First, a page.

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transfer

 
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Orange65
New Bee


Joined: 22 Mar 2018
Posts: 9
Location: Sandy Bedfordshire UK

PostPosted: Tue Apr 10, 2018 7:44 pm    Post subject: transfer Reply with quote

PostPosted: Tue Apr 10, 2018 7:05 pm Post subject: transfer Reply with quote Edit/Delete this post
Hello,
Can someone pls advise on moving bees from a national to a Top Bar.
I have taken over two nationals both with queens , brood and some stores......confident they will make it now.

Id like to transfer to Top Bar at some stage without the use if foundation.any advice greatly appreciated.

Many thanks
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Barbara
Site Admin


Joined: 27 Jul 2011
Posts: 1742
Location: England/Co.Durham/Ebchester

PostPosted: Wed Apr 11, 2018 1:48 am    Post subject: Reply with quote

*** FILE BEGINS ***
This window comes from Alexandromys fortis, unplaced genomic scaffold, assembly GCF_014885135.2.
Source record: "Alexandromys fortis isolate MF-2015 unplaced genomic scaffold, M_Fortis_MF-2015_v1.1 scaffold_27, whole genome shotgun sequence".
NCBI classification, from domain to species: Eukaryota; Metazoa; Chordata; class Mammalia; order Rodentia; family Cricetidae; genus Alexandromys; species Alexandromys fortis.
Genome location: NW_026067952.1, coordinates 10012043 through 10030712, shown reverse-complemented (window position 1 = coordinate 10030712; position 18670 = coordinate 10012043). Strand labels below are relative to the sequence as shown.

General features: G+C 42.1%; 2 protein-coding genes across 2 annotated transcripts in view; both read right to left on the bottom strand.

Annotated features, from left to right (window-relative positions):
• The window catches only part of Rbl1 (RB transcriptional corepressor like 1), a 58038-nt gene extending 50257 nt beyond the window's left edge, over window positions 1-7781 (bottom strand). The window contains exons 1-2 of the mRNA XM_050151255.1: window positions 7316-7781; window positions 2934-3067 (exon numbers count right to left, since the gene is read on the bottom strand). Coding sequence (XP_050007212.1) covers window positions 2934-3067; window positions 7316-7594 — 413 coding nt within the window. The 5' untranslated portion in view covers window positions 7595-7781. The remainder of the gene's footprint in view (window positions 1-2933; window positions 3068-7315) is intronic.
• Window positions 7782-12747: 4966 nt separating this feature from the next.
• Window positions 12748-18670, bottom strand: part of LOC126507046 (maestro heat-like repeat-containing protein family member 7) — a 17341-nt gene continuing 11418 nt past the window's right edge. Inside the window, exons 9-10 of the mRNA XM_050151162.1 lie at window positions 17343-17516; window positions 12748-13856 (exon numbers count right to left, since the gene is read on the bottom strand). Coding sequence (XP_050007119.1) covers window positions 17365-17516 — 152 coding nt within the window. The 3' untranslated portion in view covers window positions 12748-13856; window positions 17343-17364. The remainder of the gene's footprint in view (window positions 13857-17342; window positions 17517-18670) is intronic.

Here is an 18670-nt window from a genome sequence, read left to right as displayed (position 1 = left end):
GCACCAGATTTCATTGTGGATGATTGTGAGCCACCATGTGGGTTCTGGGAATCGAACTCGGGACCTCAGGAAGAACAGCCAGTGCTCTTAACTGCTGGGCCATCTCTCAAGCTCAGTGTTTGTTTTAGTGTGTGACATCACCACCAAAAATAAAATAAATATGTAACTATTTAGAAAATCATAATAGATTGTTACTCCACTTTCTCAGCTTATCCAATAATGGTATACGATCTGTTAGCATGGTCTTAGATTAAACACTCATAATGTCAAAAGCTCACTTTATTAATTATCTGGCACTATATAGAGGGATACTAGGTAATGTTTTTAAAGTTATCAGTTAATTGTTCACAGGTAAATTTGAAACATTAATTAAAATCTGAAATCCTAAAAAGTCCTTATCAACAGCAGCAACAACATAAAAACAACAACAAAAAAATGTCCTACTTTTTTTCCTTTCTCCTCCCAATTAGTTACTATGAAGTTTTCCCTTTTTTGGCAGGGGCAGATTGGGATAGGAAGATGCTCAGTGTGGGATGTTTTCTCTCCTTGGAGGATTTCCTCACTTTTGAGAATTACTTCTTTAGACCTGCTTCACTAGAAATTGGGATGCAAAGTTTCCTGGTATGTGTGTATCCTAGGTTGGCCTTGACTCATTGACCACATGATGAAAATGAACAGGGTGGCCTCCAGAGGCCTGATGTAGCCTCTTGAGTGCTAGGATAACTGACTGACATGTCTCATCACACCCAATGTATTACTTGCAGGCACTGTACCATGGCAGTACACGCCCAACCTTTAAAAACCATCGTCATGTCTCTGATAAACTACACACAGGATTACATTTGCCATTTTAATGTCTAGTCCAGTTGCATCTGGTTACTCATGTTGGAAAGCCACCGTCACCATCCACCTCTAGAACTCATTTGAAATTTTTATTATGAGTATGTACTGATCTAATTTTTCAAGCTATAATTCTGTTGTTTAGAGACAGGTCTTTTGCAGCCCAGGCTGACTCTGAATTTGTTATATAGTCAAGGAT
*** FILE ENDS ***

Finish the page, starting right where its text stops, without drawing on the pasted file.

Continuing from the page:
Hi

How big are your National Colonies? ie. single brood box or brood box and a super?
Completely transferring an established colony is not a small task and if you do a chop and crop you will be transferring the foundation based brood comb from the frames with them, which is clearly something you are wanting to move away from. How experienced are you are handling bees and comb? I would probably not recommend chopping and cropping an established colony to a novice.
Your best bet might be to retain the National hives and use them to produce shook swarms to populate your TBHs. Perhaps something like the Taranov split might work well for you to achieve this. There are You Tube videos which demonstrate this technique.